Consists of Frederick Schiller Faust's personal and family correspondence, and working papers, spanning his career from the
1910s to his death in 1944, as well as posthumous reviews, articles, and biogrphical studies. The bulk of the collection concerns
Faust's writings, and includes prose, poetry, and screenplays, along with notes and notebooks.
Includes biographical material gathered and written by Robert Olney Easton, Faust's son-in-law, as well as correspondence
between John Schoolcraft, Leonard Bacon, and Easton, 1944-1975. Included among letters of condolence to Faust's wife Dorothy
are reminiscences of Faust by Carl Brandt, Cass Canfield, Walter Morris Hart, and Grace Flandreau. Also includes Schoolcraft's
typescript, The Fabulous Faust : His Life and Letters, and annotated mockups of The Fabulous Faust Fan-Zine, edited by Darrell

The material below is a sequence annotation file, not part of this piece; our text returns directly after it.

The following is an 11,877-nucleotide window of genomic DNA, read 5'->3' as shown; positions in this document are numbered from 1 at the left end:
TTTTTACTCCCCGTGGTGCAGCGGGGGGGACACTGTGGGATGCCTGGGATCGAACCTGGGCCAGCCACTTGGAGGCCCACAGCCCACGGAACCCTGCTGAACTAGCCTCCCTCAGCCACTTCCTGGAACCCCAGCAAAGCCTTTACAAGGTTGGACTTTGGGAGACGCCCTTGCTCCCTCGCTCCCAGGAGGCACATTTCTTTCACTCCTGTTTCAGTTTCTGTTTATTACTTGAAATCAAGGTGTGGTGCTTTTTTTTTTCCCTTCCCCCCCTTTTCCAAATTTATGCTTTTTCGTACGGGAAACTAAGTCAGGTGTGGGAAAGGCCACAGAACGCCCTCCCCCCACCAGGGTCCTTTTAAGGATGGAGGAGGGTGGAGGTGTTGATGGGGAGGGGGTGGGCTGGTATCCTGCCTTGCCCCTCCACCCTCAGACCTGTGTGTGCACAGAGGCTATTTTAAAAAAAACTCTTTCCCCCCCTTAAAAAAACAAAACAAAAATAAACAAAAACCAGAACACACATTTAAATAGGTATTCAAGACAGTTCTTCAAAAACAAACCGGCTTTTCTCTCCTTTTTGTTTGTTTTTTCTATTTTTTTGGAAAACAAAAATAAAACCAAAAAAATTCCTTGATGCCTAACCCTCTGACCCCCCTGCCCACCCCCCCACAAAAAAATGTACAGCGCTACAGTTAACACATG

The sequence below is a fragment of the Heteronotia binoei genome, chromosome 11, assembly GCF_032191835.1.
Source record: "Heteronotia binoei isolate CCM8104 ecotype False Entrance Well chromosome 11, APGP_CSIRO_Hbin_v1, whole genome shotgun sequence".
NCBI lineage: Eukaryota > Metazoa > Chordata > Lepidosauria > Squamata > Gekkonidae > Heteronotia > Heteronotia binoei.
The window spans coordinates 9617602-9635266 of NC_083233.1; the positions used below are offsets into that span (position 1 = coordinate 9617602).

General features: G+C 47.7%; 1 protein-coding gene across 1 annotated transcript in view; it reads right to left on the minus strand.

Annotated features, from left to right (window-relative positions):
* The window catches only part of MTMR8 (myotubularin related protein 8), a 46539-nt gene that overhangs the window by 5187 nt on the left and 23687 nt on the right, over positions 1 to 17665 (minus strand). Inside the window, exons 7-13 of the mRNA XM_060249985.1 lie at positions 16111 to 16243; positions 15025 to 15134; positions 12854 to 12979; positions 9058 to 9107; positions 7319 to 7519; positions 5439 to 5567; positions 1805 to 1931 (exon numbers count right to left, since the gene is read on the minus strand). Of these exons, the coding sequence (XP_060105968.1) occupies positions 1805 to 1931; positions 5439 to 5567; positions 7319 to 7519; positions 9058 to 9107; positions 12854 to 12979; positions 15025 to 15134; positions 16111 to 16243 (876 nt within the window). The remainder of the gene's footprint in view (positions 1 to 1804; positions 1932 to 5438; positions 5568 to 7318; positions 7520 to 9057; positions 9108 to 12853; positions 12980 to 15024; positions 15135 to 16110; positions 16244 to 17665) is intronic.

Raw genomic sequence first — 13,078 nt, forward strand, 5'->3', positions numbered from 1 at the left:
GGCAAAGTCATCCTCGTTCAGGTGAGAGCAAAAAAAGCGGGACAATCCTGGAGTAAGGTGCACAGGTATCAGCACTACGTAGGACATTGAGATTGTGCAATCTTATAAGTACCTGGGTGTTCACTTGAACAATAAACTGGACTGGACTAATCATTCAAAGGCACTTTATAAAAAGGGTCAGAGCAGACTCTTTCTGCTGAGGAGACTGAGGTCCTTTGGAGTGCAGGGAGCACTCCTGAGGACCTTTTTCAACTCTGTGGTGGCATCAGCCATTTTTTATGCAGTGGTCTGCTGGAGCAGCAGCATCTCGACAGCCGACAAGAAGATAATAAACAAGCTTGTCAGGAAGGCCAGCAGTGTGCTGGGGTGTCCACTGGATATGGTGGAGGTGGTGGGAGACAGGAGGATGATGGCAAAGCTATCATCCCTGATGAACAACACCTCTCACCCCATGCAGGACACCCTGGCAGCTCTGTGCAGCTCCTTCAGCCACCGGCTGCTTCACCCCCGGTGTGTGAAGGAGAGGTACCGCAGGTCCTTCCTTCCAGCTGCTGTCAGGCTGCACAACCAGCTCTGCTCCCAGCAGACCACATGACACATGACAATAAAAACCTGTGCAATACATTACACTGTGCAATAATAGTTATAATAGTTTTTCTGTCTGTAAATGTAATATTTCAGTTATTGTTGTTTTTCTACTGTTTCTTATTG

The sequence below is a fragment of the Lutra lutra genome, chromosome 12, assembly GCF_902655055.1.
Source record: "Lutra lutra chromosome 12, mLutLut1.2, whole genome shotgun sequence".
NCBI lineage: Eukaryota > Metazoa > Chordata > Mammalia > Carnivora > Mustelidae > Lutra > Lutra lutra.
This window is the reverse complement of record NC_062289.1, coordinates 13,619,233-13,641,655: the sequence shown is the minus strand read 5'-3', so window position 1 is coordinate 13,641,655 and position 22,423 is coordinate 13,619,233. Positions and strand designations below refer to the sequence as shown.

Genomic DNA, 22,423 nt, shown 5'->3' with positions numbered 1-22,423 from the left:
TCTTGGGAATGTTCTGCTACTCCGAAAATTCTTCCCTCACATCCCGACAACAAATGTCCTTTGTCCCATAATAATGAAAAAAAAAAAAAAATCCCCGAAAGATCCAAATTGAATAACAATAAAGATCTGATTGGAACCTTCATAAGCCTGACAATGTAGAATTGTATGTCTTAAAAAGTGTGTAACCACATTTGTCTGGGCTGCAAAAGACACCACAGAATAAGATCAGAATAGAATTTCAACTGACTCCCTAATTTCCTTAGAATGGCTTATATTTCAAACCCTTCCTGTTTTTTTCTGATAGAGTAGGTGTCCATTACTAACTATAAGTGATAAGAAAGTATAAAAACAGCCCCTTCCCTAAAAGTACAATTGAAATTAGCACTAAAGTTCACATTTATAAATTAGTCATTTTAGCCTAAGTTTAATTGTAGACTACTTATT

C. Richardson. Also includes a small group of papers of Dorothy Faust, containing family letters and correspondence with publishers.
FAUST, FREDERICK SCHILLER (May 29, 1892-May 12, 1944), poet and popular author, better known as "Max Brand," was born in Seattle,
Washington, the second child of Gilbert Leander Faust and his third wife, Elizabeth Uriel, of (respectively) German and Irish
background. Faust's father was a lawyer, land speculator, bank president, and lumber-mill owner in Seattle and in California.
Faust's mother died when he was eight; his father died five years later.
Number of containers: 5 boxes, 3 cartons
Linear feet: 5.85
Copyright has not been assigned to The Bancroft Library. All requests for permission to publish or quote from manuscripts
must be submitted in writing to the Head of Public Services. Permission for publication is given on behalf of The Bancroft
Library as the owner of the physical items and is not intended to include or imply permission of the copyright holder, which
must also be obtained by the reader.
Access restricted: written permission of the donor, Robert Easton, or his heirs or assigns required for use. This restriction
is to be reviewed every five years. Next review: January 1999.